Kazakhstan experienced impressive economic growth over the past ten years before also falling victim to the drop in oil prices and currency fluctuations. The crisis in Russia, its most important trading partner, also played a role. Thanks to state programs, however, there is still major investment in infrastructure and in industry modernization. Kazakhstan is part of the Eurasian Economic Union between Russia, Belarus, Kyrgyzstan and Armenia. This means that foreign companies not only gain access to a domestic market of 18 million people, but potentially also to a total of around 200 million throughout the economic union. Access to the market is not easy, with special import requirements, certifications and bureaucracy all making the transport of goods to the transcontinental country more difficult. Its WTO membership does, however, guarantee good legal and planning certainty for foreign companies. Kazakhstan generally offers good conditions for foreign companies and is therefore frequently selected as a company base for all of Central Asia.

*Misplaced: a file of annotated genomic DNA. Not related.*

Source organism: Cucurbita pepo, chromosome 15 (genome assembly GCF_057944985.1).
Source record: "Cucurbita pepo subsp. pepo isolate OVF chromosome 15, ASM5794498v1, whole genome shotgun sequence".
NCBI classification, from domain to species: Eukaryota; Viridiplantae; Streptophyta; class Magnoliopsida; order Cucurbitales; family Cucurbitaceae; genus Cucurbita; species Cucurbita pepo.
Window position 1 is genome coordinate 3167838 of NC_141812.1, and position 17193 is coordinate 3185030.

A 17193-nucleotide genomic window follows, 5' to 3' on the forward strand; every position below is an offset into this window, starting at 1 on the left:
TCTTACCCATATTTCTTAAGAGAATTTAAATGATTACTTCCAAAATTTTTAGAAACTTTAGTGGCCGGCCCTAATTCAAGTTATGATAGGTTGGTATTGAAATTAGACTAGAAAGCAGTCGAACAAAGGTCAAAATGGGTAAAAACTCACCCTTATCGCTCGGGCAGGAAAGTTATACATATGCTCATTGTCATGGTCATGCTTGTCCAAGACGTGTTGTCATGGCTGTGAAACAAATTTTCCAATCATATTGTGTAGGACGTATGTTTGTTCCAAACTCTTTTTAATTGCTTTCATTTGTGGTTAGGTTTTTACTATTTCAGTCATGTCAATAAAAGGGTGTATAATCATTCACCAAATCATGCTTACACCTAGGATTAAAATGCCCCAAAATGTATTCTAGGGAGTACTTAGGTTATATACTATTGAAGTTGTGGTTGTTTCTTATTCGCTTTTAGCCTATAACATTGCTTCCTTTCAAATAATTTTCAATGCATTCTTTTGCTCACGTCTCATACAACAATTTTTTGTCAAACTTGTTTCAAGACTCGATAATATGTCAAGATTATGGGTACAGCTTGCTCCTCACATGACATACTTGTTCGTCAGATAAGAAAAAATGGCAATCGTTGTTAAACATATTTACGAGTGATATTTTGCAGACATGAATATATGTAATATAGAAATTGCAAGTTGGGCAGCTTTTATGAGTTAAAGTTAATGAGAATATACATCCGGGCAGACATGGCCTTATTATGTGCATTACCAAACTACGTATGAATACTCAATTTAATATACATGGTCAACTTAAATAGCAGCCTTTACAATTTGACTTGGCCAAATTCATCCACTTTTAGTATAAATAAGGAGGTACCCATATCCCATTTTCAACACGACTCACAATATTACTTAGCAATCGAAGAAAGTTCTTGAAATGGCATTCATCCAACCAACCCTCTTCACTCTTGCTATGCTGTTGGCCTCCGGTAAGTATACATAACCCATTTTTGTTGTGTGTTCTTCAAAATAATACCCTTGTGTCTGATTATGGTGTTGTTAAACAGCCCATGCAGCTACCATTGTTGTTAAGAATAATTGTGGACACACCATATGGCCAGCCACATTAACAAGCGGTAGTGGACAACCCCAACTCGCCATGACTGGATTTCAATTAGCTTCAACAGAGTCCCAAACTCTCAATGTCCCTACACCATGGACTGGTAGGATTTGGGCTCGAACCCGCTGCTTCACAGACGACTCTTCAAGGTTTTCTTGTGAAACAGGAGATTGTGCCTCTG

The country itself is investing in the expansion of its infrastructure and in industrial modernization. It is also making efforts to privatize certain state-owned businesses. The country is most interesting for the MEM, infrastructure, food processing and medical technology sectors as well as the chemical supplier industry.